5. 5. 2. Applications to become an MKF Applications should show your client’s requests for an MKF along with a brief background about yourself and any experience that you have had, include any previous cases that you might have attended. 3. Rights of Audience As in the Presidents Directions it is possible for an MKF to address the court and conduct litigation, this must be requested by means of an application in order to do this, however it has been know and speaking from experience Judges will usually ask you to speak on behalf of the client if the Client is finding it difficult when addressing the court, if you can see your client is in some discomfort and distress, request to the judge that you explain to the court what you client is attempting to say, Confidence is a must in order to address the courts. 4. You and the Client This is the most critical time to ascertain and collect all the relevant details and propose the best way forward, knowing what information to ask from the client will in turn make for an easier case. (Refer to new info forms from Emily). Also it must be addressed from the out set just how much involvement and assistance you will provide to your client, in many cases I have found that clients tend to take the fact that we are helping them for granted. If the client is not willing to put in most of the leg work this will undoubtedly cause problems down the line. Set out the boundaries first to avoid any further complications. Being an MKF you will be the only person the client can speak to regarding their case, you need to be aware that if any issues arise within the case the client will want to contact you. 5. Allowing Children into court. This subject could be quite a difficult decision to make; fundamentally it should be up to the Guarding or the children’s solicitor to ensure the wishes of the child are heard in court. It has become apparent now that children of the client do indeed want to come into court and have their say, in some instances it has been beneficial for the client but undoubtedly it has become a hindrance. This would be a point in which would need addressing from the outset when you start to assist the client. If you feel that the children would benefit the case I see no reason why the child/ren should be heard. Speaking from experience again one practical bit of info can be found at point 10.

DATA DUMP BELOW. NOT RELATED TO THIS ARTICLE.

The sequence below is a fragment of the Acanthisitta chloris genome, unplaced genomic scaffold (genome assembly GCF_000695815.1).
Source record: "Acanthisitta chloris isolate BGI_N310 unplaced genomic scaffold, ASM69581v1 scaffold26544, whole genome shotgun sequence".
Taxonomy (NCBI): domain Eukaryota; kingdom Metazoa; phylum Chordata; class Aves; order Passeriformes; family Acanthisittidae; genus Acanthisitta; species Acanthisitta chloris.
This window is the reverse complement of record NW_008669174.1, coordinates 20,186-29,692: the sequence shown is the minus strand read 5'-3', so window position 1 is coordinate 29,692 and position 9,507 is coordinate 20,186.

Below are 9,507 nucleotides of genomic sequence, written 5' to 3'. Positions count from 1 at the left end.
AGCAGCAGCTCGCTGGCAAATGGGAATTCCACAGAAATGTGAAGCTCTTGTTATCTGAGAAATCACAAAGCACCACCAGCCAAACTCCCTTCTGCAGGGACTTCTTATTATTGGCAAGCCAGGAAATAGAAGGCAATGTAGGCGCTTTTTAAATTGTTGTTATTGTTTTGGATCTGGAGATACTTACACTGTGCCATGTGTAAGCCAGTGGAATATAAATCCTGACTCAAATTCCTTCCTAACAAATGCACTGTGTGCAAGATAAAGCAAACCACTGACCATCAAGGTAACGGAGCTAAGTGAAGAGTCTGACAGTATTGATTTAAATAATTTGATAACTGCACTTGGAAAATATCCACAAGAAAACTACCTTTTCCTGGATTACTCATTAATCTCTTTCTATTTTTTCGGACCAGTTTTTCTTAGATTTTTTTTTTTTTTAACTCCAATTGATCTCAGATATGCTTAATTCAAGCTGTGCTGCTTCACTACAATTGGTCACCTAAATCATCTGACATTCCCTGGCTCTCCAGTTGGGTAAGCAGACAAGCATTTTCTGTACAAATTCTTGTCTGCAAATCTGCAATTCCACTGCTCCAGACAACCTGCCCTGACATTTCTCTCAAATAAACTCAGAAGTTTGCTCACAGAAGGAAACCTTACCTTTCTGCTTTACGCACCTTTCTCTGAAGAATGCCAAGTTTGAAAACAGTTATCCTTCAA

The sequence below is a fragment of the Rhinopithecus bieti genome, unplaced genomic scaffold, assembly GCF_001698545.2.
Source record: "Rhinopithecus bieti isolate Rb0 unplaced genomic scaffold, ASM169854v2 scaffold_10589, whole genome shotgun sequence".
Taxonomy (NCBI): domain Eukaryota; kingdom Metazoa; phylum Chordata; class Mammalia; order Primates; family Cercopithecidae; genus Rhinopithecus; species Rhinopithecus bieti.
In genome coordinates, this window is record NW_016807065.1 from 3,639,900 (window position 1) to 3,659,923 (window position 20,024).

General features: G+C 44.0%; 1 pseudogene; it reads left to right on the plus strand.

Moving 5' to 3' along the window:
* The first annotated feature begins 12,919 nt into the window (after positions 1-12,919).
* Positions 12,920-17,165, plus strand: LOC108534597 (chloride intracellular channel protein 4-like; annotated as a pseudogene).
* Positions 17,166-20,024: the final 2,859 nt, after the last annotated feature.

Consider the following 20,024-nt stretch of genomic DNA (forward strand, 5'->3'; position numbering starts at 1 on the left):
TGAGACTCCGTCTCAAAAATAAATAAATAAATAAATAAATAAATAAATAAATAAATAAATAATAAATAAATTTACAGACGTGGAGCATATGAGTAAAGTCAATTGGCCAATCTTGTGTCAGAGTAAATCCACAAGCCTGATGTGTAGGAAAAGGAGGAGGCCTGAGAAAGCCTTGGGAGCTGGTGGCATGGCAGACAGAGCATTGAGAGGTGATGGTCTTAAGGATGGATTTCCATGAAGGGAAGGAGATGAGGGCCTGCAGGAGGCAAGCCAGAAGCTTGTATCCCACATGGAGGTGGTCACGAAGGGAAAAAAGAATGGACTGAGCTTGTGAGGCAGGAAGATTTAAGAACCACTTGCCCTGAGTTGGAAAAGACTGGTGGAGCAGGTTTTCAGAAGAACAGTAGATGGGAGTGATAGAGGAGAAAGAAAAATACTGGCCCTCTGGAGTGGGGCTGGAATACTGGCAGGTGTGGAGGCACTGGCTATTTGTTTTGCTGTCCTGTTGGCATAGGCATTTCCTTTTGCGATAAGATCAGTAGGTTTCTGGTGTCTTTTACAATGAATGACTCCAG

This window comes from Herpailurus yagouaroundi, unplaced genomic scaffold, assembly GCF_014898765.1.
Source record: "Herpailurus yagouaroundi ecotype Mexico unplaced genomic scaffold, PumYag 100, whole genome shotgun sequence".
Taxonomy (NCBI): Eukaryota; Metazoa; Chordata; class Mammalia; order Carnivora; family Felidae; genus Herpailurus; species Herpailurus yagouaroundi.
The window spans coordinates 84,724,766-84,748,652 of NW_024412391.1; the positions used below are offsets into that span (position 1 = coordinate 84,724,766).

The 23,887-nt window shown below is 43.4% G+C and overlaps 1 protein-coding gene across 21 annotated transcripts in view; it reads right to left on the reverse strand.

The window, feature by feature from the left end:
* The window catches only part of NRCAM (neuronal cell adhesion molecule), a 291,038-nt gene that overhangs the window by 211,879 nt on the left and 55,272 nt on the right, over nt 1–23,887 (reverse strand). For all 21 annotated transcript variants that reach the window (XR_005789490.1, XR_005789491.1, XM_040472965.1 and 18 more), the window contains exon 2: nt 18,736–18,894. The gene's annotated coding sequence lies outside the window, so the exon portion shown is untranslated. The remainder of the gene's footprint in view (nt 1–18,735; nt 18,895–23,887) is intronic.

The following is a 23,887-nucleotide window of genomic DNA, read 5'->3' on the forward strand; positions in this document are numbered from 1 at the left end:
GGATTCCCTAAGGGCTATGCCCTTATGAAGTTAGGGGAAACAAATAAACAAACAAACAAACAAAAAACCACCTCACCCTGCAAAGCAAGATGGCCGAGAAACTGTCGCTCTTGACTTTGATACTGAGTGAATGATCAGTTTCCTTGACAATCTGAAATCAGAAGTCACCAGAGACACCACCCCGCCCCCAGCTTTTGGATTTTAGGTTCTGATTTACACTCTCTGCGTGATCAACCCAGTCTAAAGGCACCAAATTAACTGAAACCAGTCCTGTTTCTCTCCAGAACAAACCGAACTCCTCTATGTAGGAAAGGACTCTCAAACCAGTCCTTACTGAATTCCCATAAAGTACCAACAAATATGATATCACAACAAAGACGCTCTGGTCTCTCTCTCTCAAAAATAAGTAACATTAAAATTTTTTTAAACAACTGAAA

6. 6. 6. Appointment of Experts. This will be the make or break point to any case, fundamentally the expert should be INDEPENDENT however it has become common knowledge now that most are not. There are strict guidelines that must be followed, most cases this does not happen though. I always take a copy of these for reference to the court hearing. There quite straight forward, however it has been know that some experts are appointed on whim and a prayer. PRACTICE DIRECTION – EXPERTS AND ASSESSORS This Practice Direction supplements CPR Part 35 Part 35 is intended to limit the use of oral expert evidence to that which is reasonably required. In addition, where possible, matters requiring expert evidence should be dealt with by a single expert. Permission of the court is always required either to call an expert or to put an expert’s report in evidence. There is annexed to this Practice Direction a protocol for the instruction of experts to give evidence in civil claims. Experts and those instructing them are expected to have regard to the guidance contained in the protocol. Expert Evidence – General Requirements 1.1 It is the duty of an expert to help the court on matters within his own expertise: rule 35.3(1). This duty is paramount and overrides any obligation to the person from whom the expert has received instructions or by whom he is paid: rule 35.3(2). 1.2 Expert evidence should be the independent product of the expert uninfluenced by the pressures of litigation. 1.3 An expert should assist the court by providing objective, unbiased opinion on matters within his expertise, and should not assume the role of an advocate. 1.4 An expert should consider all material facts, including those which might detract from his opinion. 1.5 An expert should make it clear: (a) when a question or issue falls outside his expertise; and (b) when he is not able to reach a definite opinion, for example because he has insufficient information. 1.6 If, after producing a report, an expert changes his view on any material matter, such change of view should be communicated to all the parties without delay, and when appropriate to the court. Form and Content of Expert's Reports